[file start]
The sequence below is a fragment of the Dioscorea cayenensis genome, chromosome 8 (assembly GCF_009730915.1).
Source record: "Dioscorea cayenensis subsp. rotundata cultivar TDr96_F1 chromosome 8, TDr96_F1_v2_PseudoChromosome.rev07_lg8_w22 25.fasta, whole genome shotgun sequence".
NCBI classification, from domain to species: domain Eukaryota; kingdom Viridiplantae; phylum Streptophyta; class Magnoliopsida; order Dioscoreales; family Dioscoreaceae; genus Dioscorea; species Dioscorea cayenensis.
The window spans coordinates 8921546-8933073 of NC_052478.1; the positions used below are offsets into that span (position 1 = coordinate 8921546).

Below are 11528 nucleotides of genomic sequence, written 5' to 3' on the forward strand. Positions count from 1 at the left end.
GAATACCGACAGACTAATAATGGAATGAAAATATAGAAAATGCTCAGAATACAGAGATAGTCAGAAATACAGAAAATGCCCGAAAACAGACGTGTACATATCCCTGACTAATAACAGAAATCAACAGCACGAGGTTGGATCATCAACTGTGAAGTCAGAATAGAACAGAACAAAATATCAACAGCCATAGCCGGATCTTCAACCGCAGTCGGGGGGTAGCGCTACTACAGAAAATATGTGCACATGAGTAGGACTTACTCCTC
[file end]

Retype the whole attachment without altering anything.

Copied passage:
The sequence below is a fragment of the Dioscorea cayenensis genome, chromosome 8 (assembly GCF_009730915.1).
Source record: "Dioscorea cayenensis subsp. rotundata cultivar TDr96_F1 chromosome 8, TDr96_F1_v2_PseudoChromosome.rev07_lg8_w22 25.fasta, whole genome shotgun sequence".
NCBI classification, from domain to species: domain Eukaryota; kingdom Viridiplantae; phylum Streptophyta; class Magnoliopsida; order Dioscoreales; family Dioscoreaceae; genus Dioscorea; species Dioscorea cayenensis.
The window spans coordinates 8921546-8933073 of NC_052478.1; the positions used below are offsets into that span (position 1 = coordinate 8921546).

Below are 11528 nucleotides of genomic sequence, written 5' to 3' on the forward strand. Positions count from 1 at the left end.
GAATACCGACAGACTAATAATGGAATGAAAATATAGAAAATGCTCAGAATACAGAGATAGTCAGAAATACAGAAAATGCCCGAAAACAGACGTGTACATATCCCTGACTAATAACAGAAATCAACAGCACGAGGTTGGATCATCAACTGTGAAGTCAGAATAGAACAGAACAAAATATCAACAGCCATAGCCGGATCTTCAACCGCAGTCGGGGGGTAGCGCTACTACAGAAAATATGTGCACATGAGTAGGACTTACTCCTC